Regarding his contacts with Israeli authorities, Mr. Ging said that he had encountered an “abundance of good will” at all levels, and was encouraged by the interaction. Despite Israel’s complex political and security situation, he would build on positive developments in order to move forward at a faster pace, starting with education and infrastructure. It has been shown over the past six months that progress is possible –“it’s small, but possible,” said Mr. Ging. “Now, let’s seize on the opportunity.”
Another situation that deserves mention is the Jan. 9, 2011 referendum in Sudan. Sudan is the largest country in Africa and the Arab world. After gaining independence from Egypt and the United Kingdom in 1956, the country experienced 17 years of civil war, followed by seemingly endless ethnic, religious and economic conflicts between the North ( Arab and Muslim roots), and the South (oil-rich with Christian and Animist roots). During the years of war and violence, some 2 million people lost their lives, and 4 million were forced to flea their homes. Many internally displaced people are living in the North, and if violence breaks out, there is grave concern that they will not be able to return to the South.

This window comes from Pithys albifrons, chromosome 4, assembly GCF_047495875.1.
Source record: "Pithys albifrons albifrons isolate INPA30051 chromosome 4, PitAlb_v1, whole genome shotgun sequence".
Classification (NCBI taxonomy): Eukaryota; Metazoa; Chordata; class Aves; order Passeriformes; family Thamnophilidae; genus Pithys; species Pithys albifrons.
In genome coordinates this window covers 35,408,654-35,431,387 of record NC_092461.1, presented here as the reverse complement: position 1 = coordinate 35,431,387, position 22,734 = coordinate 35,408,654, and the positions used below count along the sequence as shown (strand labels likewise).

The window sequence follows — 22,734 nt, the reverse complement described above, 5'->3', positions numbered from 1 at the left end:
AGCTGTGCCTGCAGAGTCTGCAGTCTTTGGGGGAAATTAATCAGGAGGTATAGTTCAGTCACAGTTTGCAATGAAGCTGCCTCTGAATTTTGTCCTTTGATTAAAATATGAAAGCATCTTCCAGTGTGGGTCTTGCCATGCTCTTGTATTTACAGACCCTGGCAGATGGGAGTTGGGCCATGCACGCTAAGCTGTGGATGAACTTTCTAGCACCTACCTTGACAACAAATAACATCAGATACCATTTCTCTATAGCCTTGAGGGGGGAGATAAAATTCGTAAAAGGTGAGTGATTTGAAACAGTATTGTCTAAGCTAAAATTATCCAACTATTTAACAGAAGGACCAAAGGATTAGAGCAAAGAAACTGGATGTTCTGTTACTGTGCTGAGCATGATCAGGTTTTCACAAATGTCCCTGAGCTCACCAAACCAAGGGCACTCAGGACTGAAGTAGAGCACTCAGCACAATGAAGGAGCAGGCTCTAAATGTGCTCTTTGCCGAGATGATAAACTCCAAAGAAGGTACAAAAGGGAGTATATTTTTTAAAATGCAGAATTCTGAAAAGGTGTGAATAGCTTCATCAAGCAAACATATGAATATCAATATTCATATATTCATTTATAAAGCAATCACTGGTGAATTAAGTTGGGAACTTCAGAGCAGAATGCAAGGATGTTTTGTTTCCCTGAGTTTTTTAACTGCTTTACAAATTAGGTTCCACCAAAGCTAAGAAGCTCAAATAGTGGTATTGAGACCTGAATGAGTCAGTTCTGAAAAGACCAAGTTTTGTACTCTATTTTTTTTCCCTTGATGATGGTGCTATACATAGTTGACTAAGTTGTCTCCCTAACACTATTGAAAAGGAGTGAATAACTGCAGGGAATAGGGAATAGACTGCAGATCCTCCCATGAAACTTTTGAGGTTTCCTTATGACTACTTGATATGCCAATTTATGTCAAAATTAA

On Jan. 9, there will be a referendum to determine the self-determination of Southern Sudan. There was to be a separate referendum on the future of Abyei, a disputed area on the border between the North and the South. However, it appears that this may not take place due to a question as to who is eligible to vote. Abyei is located in the Arab North, but its major ethnic group is African, loyal to the South, and practices Christianity and Animism. There is great concern that this area could reignite violence in both the North and the South. For a valid referendum, at least 60 percent of those registered must vote. However, if there is no security, people will not exercise their right. The UN Security Council has established a buffer zone on the border between the North and the South, and the United States, Great Britain, Norway and Italy are involved as well, in an effort to monitor the vote and keep the peace.
Following are some resources on the Sudan, thanks to Arlene Flaherty, OP( Blauvelt), who works with Catholic Relief Services.
CRS has been present in the Sudan for more than 40 years. These resources are wonderful teaching tools for all of us as we keep the upcoming referendum in our prayers. If anyone is interested in PowerPoint presentations and/or talking points regarding the situation, please feel free to contact Arlene directly at email@example.com
During these remaining days of Advent, a season of hope and expectation, let us keep the hopes and aspirations of the peoples of Israel, Palestine, North and South Sudan, and Abyei in our prayers.
In conclusion, some words of wisdom from author Clarissa Pinkola Estes:
Ours is not the task of fixing the entire world all at once, but of stretching out to mend the part of the world that is within our reach. Any small, calm thing that one soul can do to help another soul, to assist some portion of this poor suffering world, will help immensely.
Margaret Mayce, OP (DLC/Amityville)
NGO in Special Consultative Status at the United Nations
Dominican Leadership Conference